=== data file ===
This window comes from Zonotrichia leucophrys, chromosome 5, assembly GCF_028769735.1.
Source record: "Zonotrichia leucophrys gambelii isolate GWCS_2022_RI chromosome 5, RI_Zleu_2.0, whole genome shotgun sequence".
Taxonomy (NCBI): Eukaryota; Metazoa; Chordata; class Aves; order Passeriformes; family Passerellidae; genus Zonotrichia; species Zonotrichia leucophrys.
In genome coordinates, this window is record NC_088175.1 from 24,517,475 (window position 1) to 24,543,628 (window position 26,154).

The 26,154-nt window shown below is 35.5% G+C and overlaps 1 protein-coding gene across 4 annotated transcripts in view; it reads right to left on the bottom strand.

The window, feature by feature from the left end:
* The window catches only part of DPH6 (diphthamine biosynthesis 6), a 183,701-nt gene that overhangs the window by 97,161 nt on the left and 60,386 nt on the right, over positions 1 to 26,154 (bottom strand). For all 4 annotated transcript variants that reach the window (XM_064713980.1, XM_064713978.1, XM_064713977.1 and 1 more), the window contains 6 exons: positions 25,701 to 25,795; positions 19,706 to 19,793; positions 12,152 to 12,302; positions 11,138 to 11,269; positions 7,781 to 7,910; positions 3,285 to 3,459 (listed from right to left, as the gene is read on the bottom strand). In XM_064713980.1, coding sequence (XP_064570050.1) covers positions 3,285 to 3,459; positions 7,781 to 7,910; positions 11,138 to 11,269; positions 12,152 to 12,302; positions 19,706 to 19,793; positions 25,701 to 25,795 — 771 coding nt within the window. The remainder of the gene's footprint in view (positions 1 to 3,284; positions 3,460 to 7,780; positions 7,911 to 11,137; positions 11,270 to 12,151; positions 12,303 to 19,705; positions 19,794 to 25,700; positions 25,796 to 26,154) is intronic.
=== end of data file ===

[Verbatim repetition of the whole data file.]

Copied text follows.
This window comes from Zonotrichia leucophrys, chromosome 5, assembly GCF_028769735.1.
Source record: "Zonotrichia leucophrys gambelii isolate GWCS_2022_RI chromosome 5, RI_Zleu_2.0, whole genome shotgun sequence".
Taxonomy (NCBI): Eukaryota; Metazoa; Chordata; class Aves; order Passeriformes; family Passerellidae; genus Zonotrichia; species Zonotrichia leucophrys.
In genome coordinates, this window is record NC_088175.1 from 24,517,475 (window position 1) to 24,543,628 (window position 26,154).

The 26,154-nt window shown below is 35.5% G+C and overlaps 1 protein-coding gene across 4 annotated transcripts in view; it reads right to left on the bottom strand.

The window, feature by feature from the left end:
* The window catches only part of DPH6 (diphthamine biosynthesis 6), a 183,701-nt gene that overhangs the window by 97,161 nt on the left and 60,386 nt on the right, over positions 1 to 26,154 (bottom strand). For all 4 annotated transcript variants that reach the window (XM_064713980.1, XM_064713978.1, XM_064713977.1 and 1 more), the window contains 6 exons: positions 25,701 to 25,795; positions 19,706 to 19,793; positions 12,152 to 12,302; positions 11,138 to 11,269; positions 7,781 to 7,910; positions 3,285 to 3,459 (listed from right to left, as the gene is read on the bottom strand). In XM_064713980.1, coding sequence (XP_064570050.1) covers positions 3,285 to 3,459; positions 7,781 to 7,910; positions 11,138 to 11,269; positions 12,152 to 12,302; positions 19,706 to 19,793; positions 25,701 to 25,795 — 771 coding nt within the window. The remainder of the gene's footprint in view (positions 1 to 3,284; positions 3,460 to 7,780; positions 7,911 to 11,137; positions 11,270 to 12,151; positions 12,303 to 19,705; positions 19,794 to 25,700; positions 25,796 to 26,154) is intronic.